Dance of the Three Kinds of Ging (with sticks, with swords, with drums) (Peling Ging Sum)
Costume: The Ging are wearing knee-length skirts. For the dance with the sticks, they are wearing animal masks. For the dance with the drums, and for the dance with the swords, they are wearing colourful terrifying masks

At Wangduephodrang, the demon Nyulema (vernacular: Yulim) wears a yellow mask and appears with atsaras before the dance. The origin of the happiness of all beings in the three worlds is the religion of Buddha. To propagate this religion in the world, one must listen to the teachings, then practice thinking and meditating in the places of meditation. Any kinds of demons, human or non-human, who are creating obstacles to the doctrine and who have no fast powers and bad thoughts are called Jyungpo Nyulema. There are many means by way of magical formulas to subdue these malevolent spirits. On this subject, the great ‘Treasure Discoverer’, Pema Lingpa, when he went to Zangtho Pelri, saw the dance of the Three Kinds of ‘Ging’ who emanations of Ugyen Rinpoche are. This was the blessing which explained how to subdue the demons Nyulema by magic. The deep teachings of these dances appeared to Pema Lingpa.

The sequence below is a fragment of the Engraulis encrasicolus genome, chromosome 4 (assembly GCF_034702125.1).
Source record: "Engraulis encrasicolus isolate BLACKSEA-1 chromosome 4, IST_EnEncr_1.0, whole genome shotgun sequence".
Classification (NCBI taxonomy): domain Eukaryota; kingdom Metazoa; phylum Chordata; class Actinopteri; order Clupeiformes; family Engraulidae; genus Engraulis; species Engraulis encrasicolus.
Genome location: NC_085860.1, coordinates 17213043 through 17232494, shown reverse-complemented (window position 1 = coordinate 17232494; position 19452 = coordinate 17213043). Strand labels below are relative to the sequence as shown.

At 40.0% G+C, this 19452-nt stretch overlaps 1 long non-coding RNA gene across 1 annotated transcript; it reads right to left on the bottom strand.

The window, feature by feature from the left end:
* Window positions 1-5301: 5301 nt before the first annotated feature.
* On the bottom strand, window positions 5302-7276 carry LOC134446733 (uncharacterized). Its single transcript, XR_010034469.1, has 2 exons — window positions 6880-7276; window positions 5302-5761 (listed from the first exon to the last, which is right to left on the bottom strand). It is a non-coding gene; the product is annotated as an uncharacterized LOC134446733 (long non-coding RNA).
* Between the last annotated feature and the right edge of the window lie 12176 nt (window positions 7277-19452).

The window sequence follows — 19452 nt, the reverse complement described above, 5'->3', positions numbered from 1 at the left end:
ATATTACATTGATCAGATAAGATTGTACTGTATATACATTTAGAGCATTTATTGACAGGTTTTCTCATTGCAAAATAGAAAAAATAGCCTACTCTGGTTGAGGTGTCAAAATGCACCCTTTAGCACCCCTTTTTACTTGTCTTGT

Thus, although all the demons Nyulema who are creating obstacles to the religion are fleeing anywhere in the Three Worlds, the Ging with sticks can find them, thanks to their knowledge. They catch them with the hook of compassion, beat them with the stick of wisdom and tie them with the noose of compassion.

The Ging with the Swords purify the atmosphere from such bad deeds as robbery, killing or the separation of one’s self from one’s tutelary (Yidam) which are caused by the Nyulemas. The Ging with the swords send their minds in the paradise of pure consciousness, while they use as sacrificial offerings their body of flesh and blood.

After these demons have been vanquished, the Ging with the drums, dance with happiness. They beat the drums of the religion which is thus propagated.

This dance is performed to bring good luck and wish happiness to all living beings. These dances are considered as blessings.